Some More Background Information:

There are many vermiculite mines in the world, and current operating mines being used today have no asbestos contamination. Historically the two largest mines had been the Palabora, South Africa mine and the Libby, Montana mine. Like all the other vermiculite mines being used today, Palabora has never had an asbestos problem. Unfortunately, the Libby, Montana mine had been used since the late 1920’s, it was second only to the Palabora mine in size, and it was unique among vermiculite mines in that the vermiculite developed next to and commingled with diopside that eventually turned into a harmful form of asbestos.
The Libby, Montana mine was closed in 1990, but vermiculite from this mine has been used to insulate many homes and buildings throughout the years of its operation. (Vermiculite had been a very prominent and popular form of home insulation until the invention and marketing of fiberglass and rock wool.)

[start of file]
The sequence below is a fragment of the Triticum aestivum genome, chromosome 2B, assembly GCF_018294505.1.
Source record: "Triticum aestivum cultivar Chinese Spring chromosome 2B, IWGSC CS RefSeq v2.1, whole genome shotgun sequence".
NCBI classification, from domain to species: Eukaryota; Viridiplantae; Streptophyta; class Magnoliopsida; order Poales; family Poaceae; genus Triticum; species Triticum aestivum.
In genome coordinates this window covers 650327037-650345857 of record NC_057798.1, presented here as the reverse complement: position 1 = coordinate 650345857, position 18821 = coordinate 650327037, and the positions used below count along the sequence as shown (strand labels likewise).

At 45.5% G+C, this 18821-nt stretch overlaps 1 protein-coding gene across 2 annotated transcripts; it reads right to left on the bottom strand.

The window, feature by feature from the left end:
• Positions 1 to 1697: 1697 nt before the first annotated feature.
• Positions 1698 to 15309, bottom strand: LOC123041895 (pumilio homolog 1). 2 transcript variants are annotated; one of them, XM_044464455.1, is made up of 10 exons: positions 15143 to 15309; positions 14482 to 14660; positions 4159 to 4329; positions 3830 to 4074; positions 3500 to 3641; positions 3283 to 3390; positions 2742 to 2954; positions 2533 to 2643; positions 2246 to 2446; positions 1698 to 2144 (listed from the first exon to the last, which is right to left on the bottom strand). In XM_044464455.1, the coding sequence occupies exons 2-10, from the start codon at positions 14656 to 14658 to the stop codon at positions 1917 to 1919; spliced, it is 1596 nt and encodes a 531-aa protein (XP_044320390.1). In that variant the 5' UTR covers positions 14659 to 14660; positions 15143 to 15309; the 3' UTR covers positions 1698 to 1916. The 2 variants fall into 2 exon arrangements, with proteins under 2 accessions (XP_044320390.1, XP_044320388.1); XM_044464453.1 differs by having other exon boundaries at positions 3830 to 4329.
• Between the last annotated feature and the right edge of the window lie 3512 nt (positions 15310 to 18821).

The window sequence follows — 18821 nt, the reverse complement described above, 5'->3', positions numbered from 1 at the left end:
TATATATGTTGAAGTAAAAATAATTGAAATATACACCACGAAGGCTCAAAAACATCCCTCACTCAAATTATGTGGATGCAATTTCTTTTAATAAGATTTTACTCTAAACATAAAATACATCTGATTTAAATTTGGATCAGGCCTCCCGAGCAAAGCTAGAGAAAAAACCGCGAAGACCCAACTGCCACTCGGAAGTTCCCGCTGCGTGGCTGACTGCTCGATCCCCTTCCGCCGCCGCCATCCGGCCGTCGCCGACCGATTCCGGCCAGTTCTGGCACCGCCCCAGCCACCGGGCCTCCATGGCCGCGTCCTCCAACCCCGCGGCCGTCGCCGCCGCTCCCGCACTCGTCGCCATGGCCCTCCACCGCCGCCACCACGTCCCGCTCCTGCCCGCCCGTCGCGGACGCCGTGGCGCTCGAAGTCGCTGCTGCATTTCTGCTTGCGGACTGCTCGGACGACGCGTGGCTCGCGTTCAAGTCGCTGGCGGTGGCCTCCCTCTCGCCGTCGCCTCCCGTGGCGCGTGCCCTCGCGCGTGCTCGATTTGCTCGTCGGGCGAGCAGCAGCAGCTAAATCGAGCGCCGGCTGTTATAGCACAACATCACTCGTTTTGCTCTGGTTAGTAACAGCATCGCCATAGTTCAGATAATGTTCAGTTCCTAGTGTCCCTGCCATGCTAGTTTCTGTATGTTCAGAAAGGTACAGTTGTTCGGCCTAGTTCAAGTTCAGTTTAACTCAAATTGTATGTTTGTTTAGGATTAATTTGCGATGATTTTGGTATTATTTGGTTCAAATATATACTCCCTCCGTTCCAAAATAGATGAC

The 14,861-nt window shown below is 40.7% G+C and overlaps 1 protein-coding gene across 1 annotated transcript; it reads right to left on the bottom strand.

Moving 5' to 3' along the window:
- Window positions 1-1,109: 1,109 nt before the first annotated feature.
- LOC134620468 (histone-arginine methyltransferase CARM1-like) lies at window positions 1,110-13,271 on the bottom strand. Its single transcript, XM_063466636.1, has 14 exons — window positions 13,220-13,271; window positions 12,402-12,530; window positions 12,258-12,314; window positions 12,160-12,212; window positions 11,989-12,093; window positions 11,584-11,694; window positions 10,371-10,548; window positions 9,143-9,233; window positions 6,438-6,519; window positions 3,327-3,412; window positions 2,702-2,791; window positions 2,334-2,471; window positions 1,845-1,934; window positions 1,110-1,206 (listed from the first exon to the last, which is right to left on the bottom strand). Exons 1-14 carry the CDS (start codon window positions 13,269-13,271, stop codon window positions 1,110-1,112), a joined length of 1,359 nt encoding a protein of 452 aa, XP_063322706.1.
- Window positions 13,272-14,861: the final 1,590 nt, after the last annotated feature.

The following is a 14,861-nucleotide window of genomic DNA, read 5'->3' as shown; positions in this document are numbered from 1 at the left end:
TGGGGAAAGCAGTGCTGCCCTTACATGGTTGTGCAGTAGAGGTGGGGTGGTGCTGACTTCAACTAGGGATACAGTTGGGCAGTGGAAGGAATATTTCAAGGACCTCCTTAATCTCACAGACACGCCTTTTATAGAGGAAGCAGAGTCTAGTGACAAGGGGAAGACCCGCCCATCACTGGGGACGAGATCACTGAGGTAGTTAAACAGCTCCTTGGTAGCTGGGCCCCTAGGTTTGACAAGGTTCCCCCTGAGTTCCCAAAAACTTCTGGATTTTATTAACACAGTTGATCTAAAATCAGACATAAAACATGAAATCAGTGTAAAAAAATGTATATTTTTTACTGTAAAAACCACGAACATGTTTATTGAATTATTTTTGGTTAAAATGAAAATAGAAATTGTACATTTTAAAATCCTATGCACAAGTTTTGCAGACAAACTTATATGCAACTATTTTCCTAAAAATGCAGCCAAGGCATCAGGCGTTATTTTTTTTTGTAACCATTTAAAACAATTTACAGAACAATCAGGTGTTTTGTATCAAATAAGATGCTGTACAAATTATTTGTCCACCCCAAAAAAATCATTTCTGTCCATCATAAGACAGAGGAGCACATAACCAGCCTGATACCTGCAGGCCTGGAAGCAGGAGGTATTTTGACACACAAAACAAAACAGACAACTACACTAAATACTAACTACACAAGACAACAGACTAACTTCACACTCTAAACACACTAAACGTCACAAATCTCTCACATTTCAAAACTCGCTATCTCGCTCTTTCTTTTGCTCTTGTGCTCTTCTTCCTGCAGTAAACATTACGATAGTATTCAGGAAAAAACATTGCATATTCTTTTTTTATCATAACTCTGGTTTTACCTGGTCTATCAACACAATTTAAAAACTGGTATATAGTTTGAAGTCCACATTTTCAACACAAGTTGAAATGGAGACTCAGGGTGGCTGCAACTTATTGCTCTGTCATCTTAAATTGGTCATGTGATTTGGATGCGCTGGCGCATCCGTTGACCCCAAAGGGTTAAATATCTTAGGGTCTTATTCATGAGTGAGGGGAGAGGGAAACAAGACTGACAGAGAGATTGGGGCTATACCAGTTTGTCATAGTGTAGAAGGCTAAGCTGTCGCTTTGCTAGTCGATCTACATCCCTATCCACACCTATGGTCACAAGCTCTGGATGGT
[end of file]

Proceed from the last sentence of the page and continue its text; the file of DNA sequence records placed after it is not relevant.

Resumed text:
To date, the only people who have had health problems from this particular Libby, Montana vermiculite have been:

  • mine workers and people living next to the mine and the vermiculite mining operation in Libby, and
  • a very small number of processing plant workers who worked with the crude ore every day for years and years.

Among people who were exposed to or worked with only the expanded, processed vermiculite, we don’t know of any one who has become sick or developed asbestosis or mesothelioma from exposure to Libby, Montana vermiculite. This may be because if any fibers are found in the expanded Libby material, the levels of asbestos are very, very low. And most people simply are not exposed to expanded vermiculite enough to ever develop problems at these levels.
To put EPA’s results into perspective, it should be noted that asbestos has been in and around homes for years. It was used in virtually all home-heating appliances like toasters, ovens, stoves, irons, hair driers, and floor heaters. Electrical cords and plugs for these appliances often had “bundles” of pure asbestos fibers in and around them. Asbestos also was used in floor tiles, cement siding, roofing shingles, refractory cements, and many furnaces. And it was used in automobile brakes and clutches. To be sure, it is not the mere presence of asbestos that is potentially dangerous----what can and is dangerous is if people are exposed to very high levels of respirable asbestos fibers over a long period of time.